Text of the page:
1.1 Philip II ( 382–336 bc), father of Alexander the Great, reigned 359–336; known as Philip II of Macedon. He unified and expanded ancient Macedonia as well as carrying out a number of army reforms. His victory over Athens and Thebes at the battle of Chaeronea in 338 established his hegemony over Greece.
1.3 Philip III ( 1245–85), reigned 1270–85; known as Philip the Bold.
1.5 Philip V ( 1293–1322), reigned 1316–22; known as Philip the Tall.
1.6 Philip VI ( 1293–1350), reigned 1328–50; known as Philip of Valois. The founder of the Valois dynasty, Philip came to the throne on the death of Charles IV, whose only child was a girl and barred from ruling. His claim was challenged by Edward III of England; the dispute developed into the Hundred Years War.
1.1 Philip I ( 1478–1506), reigned 1504-6; known as Philip the Handsome. Son of the Holy Roman emperor Maximilian I, in 1496 Philip married the infanta Joanna, daughter of Ferdinand of Aragon and Isabella of Castile. After Isabella’s death he ruled Castile jointly with Joanna, establishing the Habsburgs as the ruling dynasty in Spain.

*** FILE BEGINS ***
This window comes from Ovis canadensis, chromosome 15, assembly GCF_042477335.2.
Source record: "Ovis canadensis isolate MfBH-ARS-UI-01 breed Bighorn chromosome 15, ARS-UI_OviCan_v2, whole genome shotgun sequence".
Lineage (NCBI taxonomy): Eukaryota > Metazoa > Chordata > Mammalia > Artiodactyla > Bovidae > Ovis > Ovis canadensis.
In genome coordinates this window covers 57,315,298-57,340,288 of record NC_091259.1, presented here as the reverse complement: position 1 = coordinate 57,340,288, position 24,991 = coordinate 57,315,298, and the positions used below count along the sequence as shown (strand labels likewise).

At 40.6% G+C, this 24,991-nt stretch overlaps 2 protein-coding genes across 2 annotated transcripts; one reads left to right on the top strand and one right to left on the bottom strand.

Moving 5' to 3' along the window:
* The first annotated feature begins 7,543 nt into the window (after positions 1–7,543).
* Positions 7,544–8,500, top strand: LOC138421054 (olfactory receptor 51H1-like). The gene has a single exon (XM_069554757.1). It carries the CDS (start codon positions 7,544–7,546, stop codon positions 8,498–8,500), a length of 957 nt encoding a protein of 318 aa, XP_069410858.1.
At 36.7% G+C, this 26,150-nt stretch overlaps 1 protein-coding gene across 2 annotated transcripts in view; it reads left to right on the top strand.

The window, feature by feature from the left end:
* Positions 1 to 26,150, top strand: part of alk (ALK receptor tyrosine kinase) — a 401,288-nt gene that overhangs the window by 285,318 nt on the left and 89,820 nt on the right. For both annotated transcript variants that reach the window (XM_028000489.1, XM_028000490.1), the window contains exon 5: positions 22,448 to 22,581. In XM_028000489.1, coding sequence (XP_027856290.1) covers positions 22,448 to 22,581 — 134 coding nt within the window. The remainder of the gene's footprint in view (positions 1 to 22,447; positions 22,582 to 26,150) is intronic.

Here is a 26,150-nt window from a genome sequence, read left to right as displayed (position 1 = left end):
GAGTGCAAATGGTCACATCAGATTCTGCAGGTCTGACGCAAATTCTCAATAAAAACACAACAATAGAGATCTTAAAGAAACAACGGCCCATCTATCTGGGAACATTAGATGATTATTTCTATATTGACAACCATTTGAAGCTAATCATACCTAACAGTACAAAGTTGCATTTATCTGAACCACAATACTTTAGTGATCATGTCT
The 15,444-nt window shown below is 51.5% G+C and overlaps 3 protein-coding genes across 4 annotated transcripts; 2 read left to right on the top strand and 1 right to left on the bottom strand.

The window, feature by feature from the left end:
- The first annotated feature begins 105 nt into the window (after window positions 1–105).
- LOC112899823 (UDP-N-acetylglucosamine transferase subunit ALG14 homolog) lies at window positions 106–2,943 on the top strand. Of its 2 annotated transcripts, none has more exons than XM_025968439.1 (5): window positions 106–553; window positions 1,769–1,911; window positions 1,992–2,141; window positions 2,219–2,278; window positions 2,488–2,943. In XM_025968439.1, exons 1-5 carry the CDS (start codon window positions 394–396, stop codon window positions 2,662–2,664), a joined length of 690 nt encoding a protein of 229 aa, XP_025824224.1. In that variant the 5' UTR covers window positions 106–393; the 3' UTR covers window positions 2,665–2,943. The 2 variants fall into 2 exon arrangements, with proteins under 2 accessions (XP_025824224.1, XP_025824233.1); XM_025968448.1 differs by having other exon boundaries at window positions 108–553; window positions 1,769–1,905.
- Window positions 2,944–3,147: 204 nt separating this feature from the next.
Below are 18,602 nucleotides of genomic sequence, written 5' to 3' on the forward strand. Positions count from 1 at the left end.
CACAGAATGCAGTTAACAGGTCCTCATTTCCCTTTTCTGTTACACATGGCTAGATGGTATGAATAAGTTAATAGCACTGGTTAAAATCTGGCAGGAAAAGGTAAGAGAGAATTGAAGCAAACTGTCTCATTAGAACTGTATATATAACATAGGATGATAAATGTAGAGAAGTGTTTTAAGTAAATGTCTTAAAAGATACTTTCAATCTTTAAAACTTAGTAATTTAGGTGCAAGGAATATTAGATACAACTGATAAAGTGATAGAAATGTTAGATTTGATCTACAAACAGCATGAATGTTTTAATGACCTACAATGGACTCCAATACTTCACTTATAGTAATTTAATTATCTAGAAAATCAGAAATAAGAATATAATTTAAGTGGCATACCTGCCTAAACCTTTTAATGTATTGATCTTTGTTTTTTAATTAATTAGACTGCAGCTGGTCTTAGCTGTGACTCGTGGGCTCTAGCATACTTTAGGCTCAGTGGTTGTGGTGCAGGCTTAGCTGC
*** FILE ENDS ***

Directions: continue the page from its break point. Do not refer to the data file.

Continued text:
1.3 Philip III ( 1578–1621), reigned 1598–1621.
1.4 Philip IV ( 1605–65), reigned 1621–65.
1.5 Philip V ( 1683–1746), grandson of Louis XIV, reigned 1700–24 and 1724–46. His selection as successor to Charles II, and Louis XIV’s insistence that he remain an heir to the French throne, gave rise to the War of the Spanish Succession (1701–14). In 1724 Philip abdicated in favour of his son Louis I, but returned to the throne following Louis’s death.